Friday, October 14, 2016

Banquo's Son

Posted by A Drop of Romeo at 2:00 PM 0 comments
Banquo's Son by T.K. Roxborough

Age: Adult
Category: Historical
Rating: 4 stars

Helen Thinks: Ten years have passed since Macbeth’s bloody reign over Scotland. For those ten years, Fleance - Banquo’s son - has been hiding away with a new family in the woods of Northern England. Denying his noble bloodline, Fleance has managed to stay hidden away from those that murdered his father and has fallen in love with a sweet maid named Rosie. However, he’s haunted by images of his dead father both when sleeping and awake as his Father wants justice - as well as the greatness for his son that was prophesied by the three sisters. Neither Scotland nor Fleance will rest until this day so he sacrifices his life with Rosie to travel back to Scotland where he encounters many people including young Prince Duncan, murdered king Duncan’s grandchild and third in line for the Scottish throne. Once encountering the young prince, Fleance’s life changes and the decisions he makes not only change his future but the one that he has with Rosie too...

This book popped up as an advert on my kindle and I accidentally clicked it unlocking said kindle. However, at high school, Macbeth was one of my favourite Shakespeare plays so I was intrigued and found myself adding it to my library. I’m going to be completely honest with you and admit that it was a slow read to begin with. The first couple of chapters focused on Fleance’s life in England with his new family where they live simply and his love interest, Rosie, that travels around England with her family so he rarely sees her. However, Rosie’s father demands to know what Fleance’s intentions towards Rosie are and he finally admits the truth that he can’t stay with Rosie until he has travelled back to Scotland where he can learn what truly happened to his Father all them years ago. Rosie and her family are obviously devastated by his decision causing her Father to say that his chances are over but thankfully Rosie understands and says she’ll wait for him. So off Fleance goes on his travels back to Scotland. While this is happening, we also see Prince Duncan dealing with his unstable father, Prince Donalbain, and the news that his uncle - King Malcolm - is on his deathbed without any children to inherit the Scottish crown as well as taking care of his sisters, Rachel and Bree. Upon receiving news that King Malcolm is definitely close to the end, Duncan sets out to journey to his Uncle’s castle so that Malcolm can be amongst family. On his journey, he is attacked by a pack of wolves where our titular hero comes into save the day and a friendship is born. Duncan can sense there is more to this “Flea” than his companion is letting on but he doesn’t push and together they make it to the Royal castle in time for Duncan to see his uncle before he passes. The death of King Malcolm and the coronation of King Donalbain starts to make people uneasy and eventually there’s whisperings of rebel forces allying with England to take control of Scotland.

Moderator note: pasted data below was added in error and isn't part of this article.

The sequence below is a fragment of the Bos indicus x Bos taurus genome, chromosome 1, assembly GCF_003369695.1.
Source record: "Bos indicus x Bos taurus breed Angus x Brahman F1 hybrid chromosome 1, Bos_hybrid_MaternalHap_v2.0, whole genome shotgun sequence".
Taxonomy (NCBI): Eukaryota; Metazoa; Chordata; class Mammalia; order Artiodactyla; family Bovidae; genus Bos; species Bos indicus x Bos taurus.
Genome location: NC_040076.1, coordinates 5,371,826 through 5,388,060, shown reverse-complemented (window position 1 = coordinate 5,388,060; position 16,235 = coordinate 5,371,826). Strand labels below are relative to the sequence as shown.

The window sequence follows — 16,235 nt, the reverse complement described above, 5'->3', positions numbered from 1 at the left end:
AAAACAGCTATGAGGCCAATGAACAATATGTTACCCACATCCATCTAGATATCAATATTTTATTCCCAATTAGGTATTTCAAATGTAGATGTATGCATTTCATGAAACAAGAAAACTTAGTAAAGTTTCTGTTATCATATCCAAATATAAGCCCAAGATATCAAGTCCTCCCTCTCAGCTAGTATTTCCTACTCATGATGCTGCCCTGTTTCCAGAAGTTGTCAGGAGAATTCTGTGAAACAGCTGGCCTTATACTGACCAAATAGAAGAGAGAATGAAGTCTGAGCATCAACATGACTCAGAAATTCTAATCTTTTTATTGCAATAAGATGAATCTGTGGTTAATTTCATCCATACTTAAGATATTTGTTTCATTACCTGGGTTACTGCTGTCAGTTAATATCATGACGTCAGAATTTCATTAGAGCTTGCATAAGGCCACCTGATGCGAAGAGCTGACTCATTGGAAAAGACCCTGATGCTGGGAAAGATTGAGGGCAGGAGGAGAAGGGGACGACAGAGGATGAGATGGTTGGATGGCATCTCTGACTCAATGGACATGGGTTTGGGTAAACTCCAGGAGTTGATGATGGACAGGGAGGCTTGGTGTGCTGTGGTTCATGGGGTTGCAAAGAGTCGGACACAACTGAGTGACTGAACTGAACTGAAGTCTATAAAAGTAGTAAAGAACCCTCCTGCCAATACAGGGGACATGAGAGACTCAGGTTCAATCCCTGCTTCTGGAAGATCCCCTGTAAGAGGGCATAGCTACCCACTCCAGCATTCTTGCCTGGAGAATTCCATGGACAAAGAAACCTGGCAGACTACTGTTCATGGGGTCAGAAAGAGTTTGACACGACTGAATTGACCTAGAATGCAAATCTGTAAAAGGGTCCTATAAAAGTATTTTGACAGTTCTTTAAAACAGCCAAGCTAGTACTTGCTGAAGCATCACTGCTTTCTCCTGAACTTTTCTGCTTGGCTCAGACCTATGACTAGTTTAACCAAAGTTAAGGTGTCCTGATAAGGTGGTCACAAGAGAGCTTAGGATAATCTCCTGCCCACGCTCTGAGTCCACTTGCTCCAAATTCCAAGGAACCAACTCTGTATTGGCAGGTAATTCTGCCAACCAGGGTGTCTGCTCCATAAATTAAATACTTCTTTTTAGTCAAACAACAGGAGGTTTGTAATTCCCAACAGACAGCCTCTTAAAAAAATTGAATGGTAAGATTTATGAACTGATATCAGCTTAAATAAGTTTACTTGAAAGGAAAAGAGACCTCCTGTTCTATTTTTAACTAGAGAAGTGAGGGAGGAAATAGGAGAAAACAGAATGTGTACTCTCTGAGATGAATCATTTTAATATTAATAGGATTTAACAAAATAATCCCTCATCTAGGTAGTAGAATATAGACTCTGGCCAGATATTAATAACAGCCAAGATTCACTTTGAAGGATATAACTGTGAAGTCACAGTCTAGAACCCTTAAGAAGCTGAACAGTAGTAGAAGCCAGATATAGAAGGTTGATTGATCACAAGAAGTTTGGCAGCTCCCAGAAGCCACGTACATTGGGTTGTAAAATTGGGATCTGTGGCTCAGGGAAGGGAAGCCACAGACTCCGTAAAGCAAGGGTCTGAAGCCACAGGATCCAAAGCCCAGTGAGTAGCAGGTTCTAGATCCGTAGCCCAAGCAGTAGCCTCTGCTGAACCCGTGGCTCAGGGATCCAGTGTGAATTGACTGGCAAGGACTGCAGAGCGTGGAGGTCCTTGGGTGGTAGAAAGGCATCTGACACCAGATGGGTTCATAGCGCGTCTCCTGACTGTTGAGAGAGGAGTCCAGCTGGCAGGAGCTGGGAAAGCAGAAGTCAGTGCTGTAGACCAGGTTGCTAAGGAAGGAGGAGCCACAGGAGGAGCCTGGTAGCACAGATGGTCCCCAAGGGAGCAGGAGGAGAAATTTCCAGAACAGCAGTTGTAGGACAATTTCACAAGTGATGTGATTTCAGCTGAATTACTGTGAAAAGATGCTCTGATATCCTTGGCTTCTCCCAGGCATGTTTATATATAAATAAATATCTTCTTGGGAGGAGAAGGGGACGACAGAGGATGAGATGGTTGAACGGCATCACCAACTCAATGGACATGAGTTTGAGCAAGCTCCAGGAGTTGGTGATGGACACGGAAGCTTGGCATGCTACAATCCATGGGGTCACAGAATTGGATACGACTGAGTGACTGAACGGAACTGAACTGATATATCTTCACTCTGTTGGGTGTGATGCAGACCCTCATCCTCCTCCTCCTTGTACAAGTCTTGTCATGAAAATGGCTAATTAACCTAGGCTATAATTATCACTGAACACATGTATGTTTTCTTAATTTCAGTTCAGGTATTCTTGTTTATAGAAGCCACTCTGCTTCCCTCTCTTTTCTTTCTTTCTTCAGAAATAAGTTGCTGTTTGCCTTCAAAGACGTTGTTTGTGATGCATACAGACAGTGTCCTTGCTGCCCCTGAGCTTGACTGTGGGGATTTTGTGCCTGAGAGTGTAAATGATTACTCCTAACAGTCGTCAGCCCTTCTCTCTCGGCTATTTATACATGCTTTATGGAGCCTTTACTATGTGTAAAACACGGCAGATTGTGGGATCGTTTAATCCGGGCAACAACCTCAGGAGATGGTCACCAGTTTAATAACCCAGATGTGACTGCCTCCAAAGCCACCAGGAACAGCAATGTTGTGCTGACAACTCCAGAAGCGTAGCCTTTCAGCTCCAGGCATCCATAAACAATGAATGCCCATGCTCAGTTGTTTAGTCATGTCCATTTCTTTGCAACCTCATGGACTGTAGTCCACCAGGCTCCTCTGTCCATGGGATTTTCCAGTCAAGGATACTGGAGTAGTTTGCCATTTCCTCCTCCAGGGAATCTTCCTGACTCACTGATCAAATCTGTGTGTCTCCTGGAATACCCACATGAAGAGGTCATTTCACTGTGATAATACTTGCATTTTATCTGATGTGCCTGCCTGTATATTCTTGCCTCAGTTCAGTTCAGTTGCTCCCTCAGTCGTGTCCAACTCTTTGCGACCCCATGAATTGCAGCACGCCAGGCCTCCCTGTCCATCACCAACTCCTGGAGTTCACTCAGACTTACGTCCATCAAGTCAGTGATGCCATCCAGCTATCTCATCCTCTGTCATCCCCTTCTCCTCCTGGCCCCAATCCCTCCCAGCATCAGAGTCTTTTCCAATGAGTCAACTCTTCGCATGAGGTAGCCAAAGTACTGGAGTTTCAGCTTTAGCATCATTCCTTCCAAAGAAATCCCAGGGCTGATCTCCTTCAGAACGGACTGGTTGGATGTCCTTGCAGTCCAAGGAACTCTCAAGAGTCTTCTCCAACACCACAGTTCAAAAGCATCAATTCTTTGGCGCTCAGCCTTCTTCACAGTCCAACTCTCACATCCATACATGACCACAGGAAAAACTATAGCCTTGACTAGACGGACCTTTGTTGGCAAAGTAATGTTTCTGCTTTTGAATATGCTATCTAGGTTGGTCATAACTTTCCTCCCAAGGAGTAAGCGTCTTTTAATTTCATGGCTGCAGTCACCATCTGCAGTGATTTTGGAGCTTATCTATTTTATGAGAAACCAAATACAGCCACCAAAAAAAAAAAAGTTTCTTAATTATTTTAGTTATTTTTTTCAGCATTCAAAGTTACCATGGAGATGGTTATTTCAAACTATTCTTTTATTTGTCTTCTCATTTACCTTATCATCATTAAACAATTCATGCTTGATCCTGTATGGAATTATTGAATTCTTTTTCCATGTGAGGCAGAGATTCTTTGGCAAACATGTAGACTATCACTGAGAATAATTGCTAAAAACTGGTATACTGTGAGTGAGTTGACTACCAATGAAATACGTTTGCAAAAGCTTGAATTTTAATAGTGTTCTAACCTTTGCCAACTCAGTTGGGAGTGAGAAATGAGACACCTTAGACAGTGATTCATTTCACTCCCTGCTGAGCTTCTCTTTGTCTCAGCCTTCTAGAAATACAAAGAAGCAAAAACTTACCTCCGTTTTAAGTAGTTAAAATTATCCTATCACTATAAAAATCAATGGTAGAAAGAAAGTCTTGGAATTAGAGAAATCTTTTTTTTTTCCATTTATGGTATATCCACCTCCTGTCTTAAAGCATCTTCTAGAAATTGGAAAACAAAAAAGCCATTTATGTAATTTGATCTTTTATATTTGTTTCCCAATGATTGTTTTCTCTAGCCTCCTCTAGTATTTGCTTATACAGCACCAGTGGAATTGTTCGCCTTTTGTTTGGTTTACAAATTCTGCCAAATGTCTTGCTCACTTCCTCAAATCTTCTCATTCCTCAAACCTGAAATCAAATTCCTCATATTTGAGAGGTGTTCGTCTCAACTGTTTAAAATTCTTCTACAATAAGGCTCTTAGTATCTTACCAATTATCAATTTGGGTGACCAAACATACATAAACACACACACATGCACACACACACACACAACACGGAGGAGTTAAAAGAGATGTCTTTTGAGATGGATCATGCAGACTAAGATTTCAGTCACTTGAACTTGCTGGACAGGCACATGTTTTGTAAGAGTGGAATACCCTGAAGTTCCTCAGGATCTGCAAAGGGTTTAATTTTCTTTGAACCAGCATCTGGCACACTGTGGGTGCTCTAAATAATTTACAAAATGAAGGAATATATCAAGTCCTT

Banquo's Son is 402 pages long and Roxborogh ensures that every page is crammed with excitement and action like you would imagine a film depicting this era would be. Deaths, coronations, rivalries and of course - love interests. Our hero, Fleance, finds himself torn between his old simple life where he’s in love with Rosie and his new life of nobility where he’s got the admiration of Princess Rachel. By the end of the book, circumstances that I won’t detail because it screams spoiler alert have to sway Fleance towards one of the women but I can’t wait to continue the journey in book two and see what decisions are made.

This book swims with characters from Fleance, the royals, thanes of different cities, the people we meet on their travels, Fleance’s family as well as Rosie’s. It’s one of them books where you could possibly do with a character list at the beginning to ensure you’re aware of who is who. However, Roxborogh never loses track of who is who and where they’re supposed to be. I always applaud any author that can have a huge cache of characters and write smoothly. Roxborogh definitely achieved this.

It is my first venture into historical fiction - the author does disclaim at the beginning that not all events are accurate as it is based of a fictional piece of work in itself - that is not solely romance, and I can definitely guarantee that it won’t be my last.

Friday, October 7, 2016